Compare any two graphics cards:
Geforce GTX 770 vs Radeon HD 7970
IntroThe Geforce GTX 770 features a GPU clock speed of 1046 MHz, and the 2048 MB of GDDR5 RAM runs at 1753 MHz through a 256-bit bus. It also features 1536 Stream Processors, 128 TAUs, and 32 ROPs.
Compare those specs to the Radeon HD 7970, which uses a 28 nm design. AMD has set the core speed at 925 MHz. The GDDR5 RAM is set to run at a frequency of 1375 MHz on this card. It features 2048 SPUs as well as 128 Texture Address Units and 32 ROPs.
BenchmarksThese are real-world performance benchmarks that were submitted by Hardware Compare users. The scores seen here are the average of all benchmarks submitted for each respective test and hardware.
3DMark Fire Strike
Power Usage and Theoretical Benchmarks
Power Consumption (Max TDP)
Theoretically speaking, the Radeon HD 7970 should be 18% quicker than the Geforce GTX 770 overall, because of its higher bandwidth. (explain)
Texel RateThe Geforce GTX 770 is a small bit (approximately 13%) better at AF than the Radeon HD 7970. (explain)
Pixel RateIf running with high levels of AA is important to you, then the Geforce GTX 770 is the winner, but it probably won't make a huge difference. (explain)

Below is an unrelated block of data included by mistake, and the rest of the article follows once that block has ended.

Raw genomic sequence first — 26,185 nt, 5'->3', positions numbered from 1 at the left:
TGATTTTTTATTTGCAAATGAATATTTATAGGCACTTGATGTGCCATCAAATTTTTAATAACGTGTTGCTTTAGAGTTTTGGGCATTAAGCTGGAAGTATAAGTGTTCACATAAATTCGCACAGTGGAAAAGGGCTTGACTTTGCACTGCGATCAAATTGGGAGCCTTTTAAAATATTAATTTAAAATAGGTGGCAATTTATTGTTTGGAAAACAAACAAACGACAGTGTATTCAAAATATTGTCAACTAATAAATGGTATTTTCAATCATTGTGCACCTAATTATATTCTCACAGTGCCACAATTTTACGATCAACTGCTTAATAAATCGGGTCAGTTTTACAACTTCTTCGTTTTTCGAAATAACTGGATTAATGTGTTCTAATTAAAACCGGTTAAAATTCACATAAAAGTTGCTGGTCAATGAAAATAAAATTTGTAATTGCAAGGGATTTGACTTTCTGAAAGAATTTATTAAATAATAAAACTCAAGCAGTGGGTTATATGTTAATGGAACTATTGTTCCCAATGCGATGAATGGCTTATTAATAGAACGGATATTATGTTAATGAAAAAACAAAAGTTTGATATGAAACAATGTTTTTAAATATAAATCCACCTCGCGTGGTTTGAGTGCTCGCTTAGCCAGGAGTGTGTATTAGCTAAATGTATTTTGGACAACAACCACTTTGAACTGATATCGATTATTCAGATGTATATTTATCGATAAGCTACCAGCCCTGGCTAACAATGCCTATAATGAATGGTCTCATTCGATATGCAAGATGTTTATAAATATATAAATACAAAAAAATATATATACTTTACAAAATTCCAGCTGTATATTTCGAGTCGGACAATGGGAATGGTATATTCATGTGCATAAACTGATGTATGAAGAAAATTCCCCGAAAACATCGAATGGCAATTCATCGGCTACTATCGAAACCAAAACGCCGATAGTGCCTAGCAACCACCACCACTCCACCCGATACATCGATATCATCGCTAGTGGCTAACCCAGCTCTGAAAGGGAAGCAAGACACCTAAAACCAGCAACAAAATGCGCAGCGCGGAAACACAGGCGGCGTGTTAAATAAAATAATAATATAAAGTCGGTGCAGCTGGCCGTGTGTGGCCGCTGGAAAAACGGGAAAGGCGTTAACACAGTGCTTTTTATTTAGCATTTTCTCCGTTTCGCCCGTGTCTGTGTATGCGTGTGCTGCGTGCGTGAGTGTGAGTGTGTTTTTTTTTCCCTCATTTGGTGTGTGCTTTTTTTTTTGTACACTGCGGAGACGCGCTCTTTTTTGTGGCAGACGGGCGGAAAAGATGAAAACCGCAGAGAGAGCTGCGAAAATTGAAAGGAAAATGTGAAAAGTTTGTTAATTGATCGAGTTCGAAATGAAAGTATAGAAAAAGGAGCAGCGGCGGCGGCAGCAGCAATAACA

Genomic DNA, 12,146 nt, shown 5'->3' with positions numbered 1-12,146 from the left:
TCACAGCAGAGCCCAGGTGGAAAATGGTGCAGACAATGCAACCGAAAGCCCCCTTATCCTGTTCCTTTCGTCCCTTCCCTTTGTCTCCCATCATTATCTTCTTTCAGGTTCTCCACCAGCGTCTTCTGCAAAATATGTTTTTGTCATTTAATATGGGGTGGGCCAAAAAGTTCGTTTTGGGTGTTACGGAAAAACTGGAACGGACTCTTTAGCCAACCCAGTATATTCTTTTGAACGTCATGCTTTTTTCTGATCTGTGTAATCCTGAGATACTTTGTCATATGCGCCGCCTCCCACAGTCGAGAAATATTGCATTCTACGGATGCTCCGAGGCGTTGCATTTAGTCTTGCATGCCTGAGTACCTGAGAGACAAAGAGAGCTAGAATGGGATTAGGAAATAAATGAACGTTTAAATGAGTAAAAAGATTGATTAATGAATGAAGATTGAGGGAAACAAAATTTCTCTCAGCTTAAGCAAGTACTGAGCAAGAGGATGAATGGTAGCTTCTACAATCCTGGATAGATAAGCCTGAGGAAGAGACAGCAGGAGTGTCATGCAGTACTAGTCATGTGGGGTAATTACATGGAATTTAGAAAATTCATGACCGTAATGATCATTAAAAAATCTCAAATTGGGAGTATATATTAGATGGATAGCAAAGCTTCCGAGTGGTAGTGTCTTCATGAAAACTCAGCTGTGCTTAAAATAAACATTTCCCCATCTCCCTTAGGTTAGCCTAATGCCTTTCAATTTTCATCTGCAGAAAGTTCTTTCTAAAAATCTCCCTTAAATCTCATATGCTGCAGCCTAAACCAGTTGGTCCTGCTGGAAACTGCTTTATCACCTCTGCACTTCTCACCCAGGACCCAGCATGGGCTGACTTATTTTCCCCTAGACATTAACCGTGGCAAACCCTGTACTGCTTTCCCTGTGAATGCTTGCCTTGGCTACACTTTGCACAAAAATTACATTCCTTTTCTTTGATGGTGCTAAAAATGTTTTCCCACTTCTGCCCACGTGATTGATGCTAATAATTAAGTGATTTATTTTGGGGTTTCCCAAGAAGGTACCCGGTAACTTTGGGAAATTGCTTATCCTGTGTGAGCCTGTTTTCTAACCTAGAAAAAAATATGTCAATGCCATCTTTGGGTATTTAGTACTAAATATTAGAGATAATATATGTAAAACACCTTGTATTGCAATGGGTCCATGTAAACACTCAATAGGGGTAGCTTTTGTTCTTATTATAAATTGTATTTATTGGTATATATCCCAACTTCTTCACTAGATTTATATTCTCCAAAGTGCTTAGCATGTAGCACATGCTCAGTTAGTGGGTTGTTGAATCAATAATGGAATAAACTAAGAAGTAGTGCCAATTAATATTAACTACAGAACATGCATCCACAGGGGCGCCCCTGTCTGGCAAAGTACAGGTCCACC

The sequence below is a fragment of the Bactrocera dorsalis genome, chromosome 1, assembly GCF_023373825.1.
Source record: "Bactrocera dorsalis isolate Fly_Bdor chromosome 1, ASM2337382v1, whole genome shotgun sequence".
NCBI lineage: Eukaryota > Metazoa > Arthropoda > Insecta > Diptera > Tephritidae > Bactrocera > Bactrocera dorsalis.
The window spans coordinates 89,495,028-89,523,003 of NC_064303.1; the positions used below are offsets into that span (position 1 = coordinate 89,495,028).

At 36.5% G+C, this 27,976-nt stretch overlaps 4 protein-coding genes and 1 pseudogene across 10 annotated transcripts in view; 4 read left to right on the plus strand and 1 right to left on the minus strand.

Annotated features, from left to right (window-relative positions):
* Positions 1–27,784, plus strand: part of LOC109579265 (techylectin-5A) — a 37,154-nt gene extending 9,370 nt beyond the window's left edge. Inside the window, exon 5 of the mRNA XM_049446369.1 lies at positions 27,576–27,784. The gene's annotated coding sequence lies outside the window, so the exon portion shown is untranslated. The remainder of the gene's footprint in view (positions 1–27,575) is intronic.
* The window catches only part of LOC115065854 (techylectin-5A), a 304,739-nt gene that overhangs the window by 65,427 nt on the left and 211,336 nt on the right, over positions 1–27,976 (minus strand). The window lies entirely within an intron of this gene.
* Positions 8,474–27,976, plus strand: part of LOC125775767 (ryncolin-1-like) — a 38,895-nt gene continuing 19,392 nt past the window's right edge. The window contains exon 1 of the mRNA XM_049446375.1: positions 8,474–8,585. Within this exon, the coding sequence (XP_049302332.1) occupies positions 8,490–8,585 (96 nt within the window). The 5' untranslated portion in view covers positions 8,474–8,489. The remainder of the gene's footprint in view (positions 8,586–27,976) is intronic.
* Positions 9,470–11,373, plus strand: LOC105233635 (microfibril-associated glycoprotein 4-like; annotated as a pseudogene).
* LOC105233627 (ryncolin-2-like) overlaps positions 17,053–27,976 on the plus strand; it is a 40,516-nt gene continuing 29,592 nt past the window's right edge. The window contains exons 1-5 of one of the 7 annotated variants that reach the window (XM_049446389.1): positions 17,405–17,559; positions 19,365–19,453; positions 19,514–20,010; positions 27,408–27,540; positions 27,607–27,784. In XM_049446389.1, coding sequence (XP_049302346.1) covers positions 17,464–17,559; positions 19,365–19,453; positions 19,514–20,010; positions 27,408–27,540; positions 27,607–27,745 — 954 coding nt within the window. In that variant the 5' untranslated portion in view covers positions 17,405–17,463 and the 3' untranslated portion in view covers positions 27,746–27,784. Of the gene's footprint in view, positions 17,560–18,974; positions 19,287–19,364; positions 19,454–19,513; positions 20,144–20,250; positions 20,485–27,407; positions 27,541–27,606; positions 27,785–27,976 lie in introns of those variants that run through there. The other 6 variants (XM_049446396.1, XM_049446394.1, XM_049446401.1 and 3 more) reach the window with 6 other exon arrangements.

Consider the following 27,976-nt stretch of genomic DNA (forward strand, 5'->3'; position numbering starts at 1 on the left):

Please note that the above 'benchmarks' are all just theoretical - the results were calculated based on the card's specifications, and real-world performance may (and probably will) vary at least a bit.
Please note that the price comparisons are based on search keywords - sometimes it might show cards with very similar names that are not exactly the same as the one chosen in the comparison. We do try to filter out the wrong results as best we can, though.
Memory Bandwidth: Memory bandwidth is the maximum amount of data (in units of megabytes per second) that can be moved over the external memory interface in one second. The number is worked out by multiplying the interface width by its memory speed. If the card has DDR type RAM, it must be multiplied by 2 once again. If DDR5, multiply by ANOTHER 2x. The higher the memory bandwidth, the better the card will be in general. It especially helps with anti-aliasing, High Dynamic Range and higher screen resolutions.
Texel Rate: Texel rate is the maximum amount of texture map elements (texels) that can be processed per second. This number is calculated by multiplying the total amount of texture units by the core speed of the chip. The higher this number, the better the graphics card will be at handling texture filtering (anisotropic filtering - AF). It is measured in millions of texels processed per second.
Pixel Rate: Pixel rate is the maximum number of pixels the video card can possibly write to its local memory in one second - measured in millions of pixels per second. The figure is calculated by multiplying the number of Render Output Units by the clock speed of the card. ROPs (Raster Operations Pipelines - also called Render Output Units) are responsible for outputting the pixels (image) to the screen. The actual pixel output rate is also dependant on quite a few other factors, most notably the memory bandwidth of the card - the lower the bandwidth is, the lower the ability to reach the maximum fill rate.